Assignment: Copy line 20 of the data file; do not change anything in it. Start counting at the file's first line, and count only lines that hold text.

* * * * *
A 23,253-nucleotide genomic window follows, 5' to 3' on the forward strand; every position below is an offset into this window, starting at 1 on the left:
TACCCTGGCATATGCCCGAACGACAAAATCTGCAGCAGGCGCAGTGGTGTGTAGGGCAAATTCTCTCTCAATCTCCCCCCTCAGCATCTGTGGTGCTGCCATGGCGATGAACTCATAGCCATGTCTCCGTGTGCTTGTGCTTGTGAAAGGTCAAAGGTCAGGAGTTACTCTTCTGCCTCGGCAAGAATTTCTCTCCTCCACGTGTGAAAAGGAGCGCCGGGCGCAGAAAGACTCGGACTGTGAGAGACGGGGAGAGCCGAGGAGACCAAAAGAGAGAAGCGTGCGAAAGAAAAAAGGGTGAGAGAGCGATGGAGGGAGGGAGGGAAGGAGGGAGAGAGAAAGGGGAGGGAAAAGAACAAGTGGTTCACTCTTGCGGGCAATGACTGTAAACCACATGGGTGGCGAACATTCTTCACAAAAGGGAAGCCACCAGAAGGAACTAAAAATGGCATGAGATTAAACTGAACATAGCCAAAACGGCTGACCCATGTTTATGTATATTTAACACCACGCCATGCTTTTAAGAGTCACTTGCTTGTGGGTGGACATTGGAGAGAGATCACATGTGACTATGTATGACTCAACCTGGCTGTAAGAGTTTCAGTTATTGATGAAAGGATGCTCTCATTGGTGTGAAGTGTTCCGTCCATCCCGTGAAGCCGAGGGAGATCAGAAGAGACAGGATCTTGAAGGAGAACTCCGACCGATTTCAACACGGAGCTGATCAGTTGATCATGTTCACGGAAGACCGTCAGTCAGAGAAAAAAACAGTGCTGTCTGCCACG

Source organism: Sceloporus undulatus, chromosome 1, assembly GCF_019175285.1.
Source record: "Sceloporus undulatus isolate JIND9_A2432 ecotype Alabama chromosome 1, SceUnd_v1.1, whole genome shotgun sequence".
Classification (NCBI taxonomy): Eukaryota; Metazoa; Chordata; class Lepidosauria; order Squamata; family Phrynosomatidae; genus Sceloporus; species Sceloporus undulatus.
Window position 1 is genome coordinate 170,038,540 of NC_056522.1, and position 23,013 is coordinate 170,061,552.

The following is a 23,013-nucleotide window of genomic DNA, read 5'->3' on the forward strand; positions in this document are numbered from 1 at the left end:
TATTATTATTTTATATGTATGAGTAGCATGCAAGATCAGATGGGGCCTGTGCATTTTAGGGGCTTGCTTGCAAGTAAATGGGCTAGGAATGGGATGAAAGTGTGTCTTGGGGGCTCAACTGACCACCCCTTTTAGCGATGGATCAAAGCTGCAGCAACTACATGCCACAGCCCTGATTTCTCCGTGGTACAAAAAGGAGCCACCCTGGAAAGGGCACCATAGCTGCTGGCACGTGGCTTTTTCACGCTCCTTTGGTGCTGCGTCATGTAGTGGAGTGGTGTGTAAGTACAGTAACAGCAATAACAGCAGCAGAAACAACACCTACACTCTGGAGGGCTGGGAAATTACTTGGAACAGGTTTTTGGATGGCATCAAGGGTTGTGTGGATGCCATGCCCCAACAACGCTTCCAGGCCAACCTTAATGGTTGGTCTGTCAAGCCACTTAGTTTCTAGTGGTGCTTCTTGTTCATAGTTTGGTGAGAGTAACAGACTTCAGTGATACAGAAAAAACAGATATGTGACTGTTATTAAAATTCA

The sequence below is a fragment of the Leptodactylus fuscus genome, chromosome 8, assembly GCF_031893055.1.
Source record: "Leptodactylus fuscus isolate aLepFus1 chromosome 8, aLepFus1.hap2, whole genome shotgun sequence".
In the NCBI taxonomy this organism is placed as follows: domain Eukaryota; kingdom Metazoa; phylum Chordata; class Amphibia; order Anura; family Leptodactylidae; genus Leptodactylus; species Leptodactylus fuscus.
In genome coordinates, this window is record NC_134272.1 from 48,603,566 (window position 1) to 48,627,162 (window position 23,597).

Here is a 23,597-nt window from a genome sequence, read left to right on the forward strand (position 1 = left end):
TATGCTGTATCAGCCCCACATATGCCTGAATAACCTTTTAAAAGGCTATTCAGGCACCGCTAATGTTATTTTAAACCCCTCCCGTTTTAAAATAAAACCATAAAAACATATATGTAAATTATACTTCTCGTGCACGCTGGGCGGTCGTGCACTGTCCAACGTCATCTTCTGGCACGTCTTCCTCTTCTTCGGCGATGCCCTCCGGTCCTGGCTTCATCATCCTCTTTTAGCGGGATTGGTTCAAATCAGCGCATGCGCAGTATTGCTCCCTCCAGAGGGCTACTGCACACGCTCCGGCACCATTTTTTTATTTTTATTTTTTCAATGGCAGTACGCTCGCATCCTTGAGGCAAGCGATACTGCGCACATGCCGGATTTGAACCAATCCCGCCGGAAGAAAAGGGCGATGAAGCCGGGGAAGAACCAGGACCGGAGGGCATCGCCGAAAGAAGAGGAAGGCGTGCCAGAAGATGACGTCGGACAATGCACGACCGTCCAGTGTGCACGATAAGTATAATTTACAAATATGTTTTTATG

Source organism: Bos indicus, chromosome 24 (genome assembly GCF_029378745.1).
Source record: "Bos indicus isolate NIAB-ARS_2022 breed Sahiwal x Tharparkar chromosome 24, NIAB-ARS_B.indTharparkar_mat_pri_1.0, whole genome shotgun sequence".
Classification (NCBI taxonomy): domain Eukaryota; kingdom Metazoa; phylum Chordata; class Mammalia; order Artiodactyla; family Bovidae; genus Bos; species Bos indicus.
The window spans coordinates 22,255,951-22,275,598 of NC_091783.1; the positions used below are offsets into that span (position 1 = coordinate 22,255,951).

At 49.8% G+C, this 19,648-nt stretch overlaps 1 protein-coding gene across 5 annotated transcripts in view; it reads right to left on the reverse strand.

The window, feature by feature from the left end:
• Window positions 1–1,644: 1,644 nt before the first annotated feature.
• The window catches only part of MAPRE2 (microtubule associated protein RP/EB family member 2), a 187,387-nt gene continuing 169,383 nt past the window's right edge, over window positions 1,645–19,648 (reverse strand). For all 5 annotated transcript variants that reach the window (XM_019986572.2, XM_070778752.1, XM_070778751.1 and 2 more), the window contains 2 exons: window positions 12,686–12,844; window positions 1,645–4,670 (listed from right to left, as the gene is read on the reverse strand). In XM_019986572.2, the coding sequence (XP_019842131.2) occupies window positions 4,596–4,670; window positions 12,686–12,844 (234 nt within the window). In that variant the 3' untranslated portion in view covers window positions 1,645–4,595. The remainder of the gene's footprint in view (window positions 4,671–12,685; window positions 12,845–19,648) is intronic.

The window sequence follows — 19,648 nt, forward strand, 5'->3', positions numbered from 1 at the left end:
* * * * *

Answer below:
The window, feature by feature from the left end: